Biblical DNA – Mike Breen

Saturday evening session began with a half-hour of singing worship songs. Most I didn’t recognise, but one advantage of singing everything two or three times is you soon catch on. Took a while for me to connect – it’s a couple of years since we were at this kind of event. Had the frequent internal discussion about emotional songs in worship. Decided (as I often have before) that it’s only a problem if there’s no relationship with Jesus behind it. After all, many Salvation Army songs speak of our passion against our sin and in search of God. Am now free to engage in the worship or quietly pray whilst others sing.

Short prayer introduced Mike Breen, main speaker for the week. The organised church took the Bible away from the people and gave it to the priests. The Reformation restored it through translations into everyday language. Breen argues that the Enlightenment, with it’s emphasis on rational thought, took the Bible away into the hands of scholars and theologians, who debate the authenticity and meaning of small portions of the text taken out of context.

Breen sees his mission as bringing the Bible back to ordinary people by highlighting the big themes and showing how they appear repeatedly throughout Old and New Testaments. I’m not entirely convinced of his argument. I can’t deny that most Christians I’ve met don’t really understand the big picture. But that’s probably a practical outcome of reduced Bible study and increased materialism, rather than any conspiracy by scholars.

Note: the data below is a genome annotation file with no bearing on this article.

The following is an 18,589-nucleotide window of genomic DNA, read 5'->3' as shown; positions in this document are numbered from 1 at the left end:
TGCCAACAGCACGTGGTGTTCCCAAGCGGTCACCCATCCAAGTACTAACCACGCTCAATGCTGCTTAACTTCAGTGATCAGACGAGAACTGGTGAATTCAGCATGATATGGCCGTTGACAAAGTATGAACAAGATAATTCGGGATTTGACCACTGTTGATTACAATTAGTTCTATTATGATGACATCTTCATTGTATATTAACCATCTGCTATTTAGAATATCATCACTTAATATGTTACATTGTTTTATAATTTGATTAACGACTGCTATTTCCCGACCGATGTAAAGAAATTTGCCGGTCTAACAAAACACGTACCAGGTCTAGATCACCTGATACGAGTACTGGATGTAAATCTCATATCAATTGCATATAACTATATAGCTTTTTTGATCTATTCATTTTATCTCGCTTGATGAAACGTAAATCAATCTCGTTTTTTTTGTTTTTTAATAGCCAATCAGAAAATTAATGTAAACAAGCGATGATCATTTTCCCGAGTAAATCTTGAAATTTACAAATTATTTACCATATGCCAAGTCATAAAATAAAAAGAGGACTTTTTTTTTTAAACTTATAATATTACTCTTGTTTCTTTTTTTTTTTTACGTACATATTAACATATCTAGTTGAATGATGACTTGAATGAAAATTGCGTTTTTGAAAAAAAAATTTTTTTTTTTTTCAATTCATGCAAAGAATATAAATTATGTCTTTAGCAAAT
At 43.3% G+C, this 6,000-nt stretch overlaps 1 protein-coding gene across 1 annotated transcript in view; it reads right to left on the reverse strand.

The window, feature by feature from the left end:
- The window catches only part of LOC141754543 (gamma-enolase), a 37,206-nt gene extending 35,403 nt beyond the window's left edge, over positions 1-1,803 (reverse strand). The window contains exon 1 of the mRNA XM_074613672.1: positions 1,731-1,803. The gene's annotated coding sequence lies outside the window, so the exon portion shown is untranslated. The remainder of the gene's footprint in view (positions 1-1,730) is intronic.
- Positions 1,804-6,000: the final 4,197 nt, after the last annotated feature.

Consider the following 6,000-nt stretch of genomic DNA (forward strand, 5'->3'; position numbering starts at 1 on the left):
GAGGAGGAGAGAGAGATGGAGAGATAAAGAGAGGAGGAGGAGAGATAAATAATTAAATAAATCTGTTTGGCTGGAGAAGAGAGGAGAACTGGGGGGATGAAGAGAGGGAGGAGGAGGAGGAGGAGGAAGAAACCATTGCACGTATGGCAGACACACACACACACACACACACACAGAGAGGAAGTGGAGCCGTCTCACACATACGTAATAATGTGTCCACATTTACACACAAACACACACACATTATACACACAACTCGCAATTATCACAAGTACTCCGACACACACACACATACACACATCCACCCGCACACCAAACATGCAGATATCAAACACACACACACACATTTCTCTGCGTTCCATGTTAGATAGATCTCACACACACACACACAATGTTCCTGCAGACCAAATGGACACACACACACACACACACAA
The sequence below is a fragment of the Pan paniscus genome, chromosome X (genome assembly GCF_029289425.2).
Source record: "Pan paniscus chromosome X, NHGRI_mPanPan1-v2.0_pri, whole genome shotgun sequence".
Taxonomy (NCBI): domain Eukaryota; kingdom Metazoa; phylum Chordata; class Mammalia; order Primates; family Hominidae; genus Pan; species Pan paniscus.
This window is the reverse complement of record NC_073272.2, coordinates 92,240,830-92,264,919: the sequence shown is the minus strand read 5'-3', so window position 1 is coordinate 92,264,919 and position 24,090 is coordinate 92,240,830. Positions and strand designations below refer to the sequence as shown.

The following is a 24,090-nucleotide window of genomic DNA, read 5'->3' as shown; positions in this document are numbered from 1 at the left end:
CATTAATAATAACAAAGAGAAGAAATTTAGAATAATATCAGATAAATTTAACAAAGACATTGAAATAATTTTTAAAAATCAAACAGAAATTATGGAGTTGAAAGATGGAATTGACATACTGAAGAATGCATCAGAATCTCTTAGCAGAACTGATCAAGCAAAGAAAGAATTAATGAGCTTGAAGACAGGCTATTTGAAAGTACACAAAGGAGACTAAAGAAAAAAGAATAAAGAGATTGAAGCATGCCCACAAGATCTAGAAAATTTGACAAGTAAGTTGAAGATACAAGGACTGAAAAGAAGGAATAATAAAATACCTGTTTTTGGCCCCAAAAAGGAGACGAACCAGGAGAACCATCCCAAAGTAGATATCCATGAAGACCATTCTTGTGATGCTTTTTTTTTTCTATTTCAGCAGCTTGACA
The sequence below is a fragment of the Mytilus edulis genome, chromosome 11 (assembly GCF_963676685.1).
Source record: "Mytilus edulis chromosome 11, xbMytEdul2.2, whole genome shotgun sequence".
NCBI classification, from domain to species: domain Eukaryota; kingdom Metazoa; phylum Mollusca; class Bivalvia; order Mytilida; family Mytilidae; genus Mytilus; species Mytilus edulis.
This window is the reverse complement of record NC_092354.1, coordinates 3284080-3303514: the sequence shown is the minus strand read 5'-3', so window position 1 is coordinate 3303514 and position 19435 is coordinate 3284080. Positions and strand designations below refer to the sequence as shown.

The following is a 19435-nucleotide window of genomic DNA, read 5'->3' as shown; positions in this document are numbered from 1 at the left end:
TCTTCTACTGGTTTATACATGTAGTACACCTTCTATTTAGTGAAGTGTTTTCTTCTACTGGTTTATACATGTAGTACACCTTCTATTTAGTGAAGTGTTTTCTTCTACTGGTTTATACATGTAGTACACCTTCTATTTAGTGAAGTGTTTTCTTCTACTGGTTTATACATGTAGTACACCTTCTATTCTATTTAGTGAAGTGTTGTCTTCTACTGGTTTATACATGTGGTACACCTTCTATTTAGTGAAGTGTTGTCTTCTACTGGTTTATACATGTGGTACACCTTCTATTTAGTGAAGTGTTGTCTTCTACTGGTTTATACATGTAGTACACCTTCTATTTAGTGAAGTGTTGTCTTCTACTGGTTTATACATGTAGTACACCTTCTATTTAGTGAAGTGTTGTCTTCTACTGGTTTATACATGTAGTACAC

Breen identified two main themes – his double helix of DNA – in Relationship and Responsibility. He defined them as Being one with God and Doing Good on behalf of God. (by that he meant in the sense of “let us spur one another on to love and good deeds”. He wasn’t arguing for salvation by works).
He then renamed his themes as Covenant and Kingdom – emphasising that God is a part of both. He then identified the Synoptic Gospels (Matt, Mark and Luke) as focusing on Kingdom and John as demonstrating Covenant.

I can’t argue with the themes he identified. Whether they are the sum total of Biblical theology I’m not sure; they are good handles for mission, like The Salvation Army’s old strapline “with Heart to God and Hand to Man”. Anyway, in main sessions later in the week, Breen will track these themes though Scripture to demonstrate the integrity of God’s word. I must admit I’m looking forward to these messages.

Steven Turner

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About prophetable

My wife Elizabeth and I were commissioned as Officers (ministers) in The Salvation Army in 1997, and have served in appointments in England and Scotland. Since July 2016 I have been working in The Salvation Army's Scotland Office as combined parliamentary and ecumenical representative.
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One Response to Biblical DNA – Mike Breen

  1. ASNA says:

    Interesting comments about worship. In the past I would not have thought about the ’emotional’ songs. But then worship is for all, and each person can get something different out of it, or perhaps that should be to ‘add something different to it’ as it is God we are worshipping. I too would to want to ‘pray quietly’ or just listen, if I am not comfortable with a particular song, or even hymn. In fact, I find that some of the old hymns are so dour/hard to sing that I can get more out of them just by listening to, or reading, the words.

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